Freshness does affect taste, insists "The Farmstead Egg Cookbook " author Terry Blonder Golson, who keeps a flock in her Carlisle yard. Her eggs are better, she says, because the "hens aren't under stress." Stress affects chemical levels in the blood, and "it's logical it can affect the formation of the eggs," she writes in an e-mail . She also knows what her flock of 10 hens are eating, and she believes she can tell how that affects the taste.

Golson sells only a few of her eggs to neighbors, but larger scale growers also pay close attention to feed. The man who created a taste for local eggs, says Couvee, is George Bass of Country Hen in Hubbardston. In the mid-1980s, Bass, who had retired from large-scale egg production in Colombia, started a small operation raising hens on organic feed without cages. At first, he would fill his pickup with eggs and go store-to-store trying to sell them, says Country Hen sales manager Jim Barry.

Now the company keeps 67,000 hens and feeds them organic ingredients grown and milled on the farm. The coops have windows, and the hens go out on porches in good weather. Barry says that though Country Hen eggs are expensive (see right) -- partly because of the number of employees necessary to take care of uncaged hens -- demand is growing 15 to 20 percent a year.

A recent selling point of these and other eggs is high amounts of Omega-3, due to the chicken feed. Omega-3, a fatty acid that promotes heart health and lowers blood pressure, is also believed to help brain development. Although the substance is found in fish, and some chickens are fed fish meal, discerning diners can taste fish in their eggs. Organic Valley, a Wisconsin-based producer that sells eggs as well as dairy and other foods, uses Omega-3 as a marketing tool, and adds flax meal rather than fish meal to their feed, says David Bruce, egg pool director.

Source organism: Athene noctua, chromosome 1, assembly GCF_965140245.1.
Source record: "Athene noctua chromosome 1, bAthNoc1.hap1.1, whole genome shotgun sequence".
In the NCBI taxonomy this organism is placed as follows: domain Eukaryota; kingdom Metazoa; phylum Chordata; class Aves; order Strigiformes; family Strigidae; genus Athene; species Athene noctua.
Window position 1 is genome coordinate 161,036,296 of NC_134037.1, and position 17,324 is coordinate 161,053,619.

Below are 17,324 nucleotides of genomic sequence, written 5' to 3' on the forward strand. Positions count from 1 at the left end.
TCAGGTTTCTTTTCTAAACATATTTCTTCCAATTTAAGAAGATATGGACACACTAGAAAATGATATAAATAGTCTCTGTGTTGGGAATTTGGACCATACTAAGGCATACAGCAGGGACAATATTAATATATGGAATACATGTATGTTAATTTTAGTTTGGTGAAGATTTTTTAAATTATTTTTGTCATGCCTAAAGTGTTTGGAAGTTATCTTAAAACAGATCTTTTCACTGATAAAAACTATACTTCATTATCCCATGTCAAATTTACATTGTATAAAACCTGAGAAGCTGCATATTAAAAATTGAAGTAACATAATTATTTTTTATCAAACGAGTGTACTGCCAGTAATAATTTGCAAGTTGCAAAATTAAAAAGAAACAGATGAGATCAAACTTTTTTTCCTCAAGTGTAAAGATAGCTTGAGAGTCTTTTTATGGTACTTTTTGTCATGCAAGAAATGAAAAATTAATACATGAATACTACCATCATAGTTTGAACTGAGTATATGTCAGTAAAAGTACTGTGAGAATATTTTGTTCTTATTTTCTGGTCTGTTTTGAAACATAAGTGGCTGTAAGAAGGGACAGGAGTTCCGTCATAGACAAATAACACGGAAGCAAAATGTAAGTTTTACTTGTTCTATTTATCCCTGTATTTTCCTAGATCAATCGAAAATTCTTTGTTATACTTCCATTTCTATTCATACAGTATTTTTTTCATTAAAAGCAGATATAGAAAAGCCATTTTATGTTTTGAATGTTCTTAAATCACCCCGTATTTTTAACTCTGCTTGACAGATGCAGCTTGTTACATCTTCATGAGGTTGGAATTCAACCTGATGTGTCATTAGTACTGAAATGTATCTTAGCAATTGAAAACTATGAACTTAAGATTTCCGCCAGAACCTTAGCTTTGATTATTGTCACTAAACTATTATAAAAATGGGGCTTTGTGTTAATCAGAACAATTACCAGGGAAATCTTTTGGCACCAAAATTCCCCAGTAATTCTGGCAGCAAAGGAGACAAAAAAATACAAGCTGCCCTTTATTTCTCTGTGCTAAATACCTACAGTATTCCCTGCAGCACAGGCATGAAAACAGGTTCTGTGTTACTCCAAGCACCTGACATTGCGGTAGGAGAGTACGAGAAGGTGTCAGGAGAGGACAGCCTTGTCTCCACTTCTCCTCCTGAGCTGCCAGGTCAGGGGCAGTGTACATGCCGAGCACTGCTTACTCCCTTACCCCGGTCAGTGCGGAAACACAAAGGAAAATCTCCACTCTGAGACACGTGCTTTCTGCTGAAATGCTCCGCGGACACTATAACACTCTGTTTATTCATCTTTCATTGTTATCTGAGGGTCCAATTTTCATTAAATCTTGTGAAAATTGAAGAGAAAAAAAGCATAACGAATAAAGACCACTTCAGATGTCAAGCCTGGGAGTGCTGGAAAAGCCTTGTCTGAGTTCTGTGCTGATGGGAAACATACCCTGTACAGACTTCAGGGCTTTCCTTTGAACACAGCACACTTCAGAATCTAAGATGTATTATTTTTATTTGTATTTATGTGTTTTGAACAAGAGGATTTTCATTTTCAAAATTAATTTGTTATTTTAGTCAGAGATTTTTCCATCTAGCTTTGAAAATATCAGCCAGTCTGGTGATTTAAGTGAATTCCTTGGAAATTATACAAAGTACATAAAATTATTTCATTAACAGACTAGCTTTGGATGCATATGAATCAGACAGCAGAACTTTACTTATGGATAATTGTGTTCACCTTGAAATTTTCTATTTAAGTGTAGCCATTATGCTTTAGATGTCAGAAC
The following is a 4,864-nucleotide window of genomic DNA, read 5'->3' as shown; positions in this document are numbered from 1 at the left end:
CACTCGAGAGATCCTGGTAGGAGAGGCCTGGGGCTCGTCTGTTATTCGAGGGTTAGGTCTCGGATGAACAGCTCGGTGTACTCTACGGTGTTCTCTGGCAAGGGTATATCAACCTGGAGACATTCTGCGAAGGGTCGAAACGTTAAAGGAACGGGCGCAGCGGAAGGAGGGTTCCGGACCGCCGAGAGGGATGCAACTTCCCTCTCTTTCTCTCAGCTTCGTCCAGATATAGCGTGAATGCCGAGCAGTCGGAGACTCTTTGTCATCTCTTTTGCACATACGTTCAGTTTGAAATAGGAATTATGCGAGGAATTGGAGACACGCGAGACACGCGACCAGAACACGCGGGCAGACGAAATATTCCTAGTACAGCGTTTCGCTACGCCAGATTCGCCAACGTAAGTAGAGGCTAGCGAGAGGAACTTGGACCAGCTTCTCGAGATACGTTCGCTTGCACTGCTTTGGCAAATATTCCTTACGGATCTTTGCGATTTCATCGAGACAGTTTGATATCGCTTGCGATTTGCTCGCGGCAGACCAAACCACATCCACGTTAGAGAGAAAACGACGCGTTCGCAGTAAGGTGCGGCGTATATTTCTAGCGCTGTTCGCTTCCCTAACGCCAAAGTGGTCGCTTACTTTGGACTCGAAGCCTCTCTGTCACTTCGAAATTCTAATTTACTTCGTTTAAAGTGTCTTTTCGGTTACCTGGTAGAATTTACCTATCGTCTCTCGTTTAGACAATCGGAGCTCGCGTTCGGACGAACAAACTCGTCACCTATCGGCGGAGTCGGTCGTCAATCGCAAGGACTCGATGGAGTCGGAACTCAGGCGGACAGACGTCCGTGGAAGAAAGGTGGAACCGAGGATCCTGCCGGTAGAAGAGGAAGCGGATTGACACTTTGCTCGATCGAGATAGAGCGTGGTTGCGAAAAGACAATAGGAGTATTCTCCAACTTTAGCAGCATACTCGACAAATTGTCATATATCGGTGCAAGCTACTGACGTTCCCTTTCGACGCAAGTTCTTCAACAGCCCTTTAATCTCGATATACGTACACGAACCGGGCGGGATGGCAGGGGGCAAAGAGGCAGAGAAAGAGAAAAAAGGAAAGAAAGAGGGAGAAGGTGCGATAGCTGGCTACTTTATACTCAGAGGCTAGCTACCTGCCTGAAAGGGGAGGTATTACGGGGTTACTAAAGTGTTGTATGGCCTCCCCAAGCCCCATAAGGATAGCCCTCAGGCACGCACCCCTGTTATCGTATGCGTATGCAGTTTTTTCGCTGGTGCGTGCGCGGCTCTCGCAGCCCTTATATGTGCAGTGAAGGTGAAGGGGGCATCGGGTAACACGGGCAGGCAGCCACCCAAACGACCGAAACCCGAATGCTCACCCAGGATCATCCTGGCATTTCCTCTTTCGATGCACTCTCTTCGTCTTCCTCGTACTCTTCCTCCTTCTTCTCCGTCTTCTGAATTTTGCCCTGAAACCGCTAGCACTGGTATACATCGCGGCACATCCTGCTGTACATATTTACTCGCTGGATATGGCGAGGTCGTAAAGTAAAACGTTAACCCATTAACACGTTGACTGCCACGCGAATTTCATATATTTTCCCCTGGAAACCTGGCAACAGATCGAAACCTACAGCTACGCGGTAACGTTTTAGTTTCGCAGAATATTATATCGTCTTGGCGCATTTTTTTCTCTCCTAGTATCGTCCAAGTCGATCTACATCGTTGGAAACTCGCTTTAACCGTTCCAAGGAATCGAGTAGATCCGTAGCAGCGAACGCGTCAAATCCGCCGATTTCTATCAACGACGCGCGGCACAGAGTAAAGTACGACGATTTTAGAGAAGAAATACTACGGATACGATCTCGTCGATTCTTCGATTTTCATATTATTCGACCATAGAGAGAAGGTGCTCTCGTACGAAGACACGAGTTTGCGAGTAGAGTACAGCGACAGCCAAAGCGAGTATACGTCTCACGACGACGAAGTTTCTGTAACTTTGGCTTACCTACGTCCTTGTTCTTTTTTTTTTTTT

The company, which sells eggs from 380,000 hens, contracts with 85 farms in Wisconsin, Iowa, Minnesota, and Pennsylvania to raise hens under its organic specifications. They include flax-rich feed, cage-free flocks, and providing hens with outdoor space "to roam in." Though Organic Valley eggs are often among the higher priced brands on the shelf, Bruce says, consumers aren't deterred. Egg sales have grown 20 to 30 percent a year since the company started in the early '90s. Bruce believes cage-free hens provide a better-tasting egg with a darker golden yolk and good shell quality, all reasons to pay more.

That makes sense to Couvee, who with his brother Paul took over the Bedford farm from their father, Herbert. The senior Couvee still helps grade and check eggs each day. Herbert's family pooled their money to buy the place in 1944, hence the name Chip-In.

On a diet of soy, corn, wheat and flax seeds, and oyster shells, the hens produce about an egg a day, which is a good yield. Hens start laying from about 20 weeks and don't need the services of a rooster except to lay fertilized eggs, from which chicks will hatch.

As Couvee looks over his flock, he muses that he needs to grab 10 of the best-looking hens to put into the petting zoo his wife operates on the farm. Easter is coming, an important holiday for eggs, and the children who visit the farm expect to see hens.

While they're there, they might also ask: Which came first, the chicken or the egg?

But that's a conversation for another day.

SEARCH THE ARCHIVES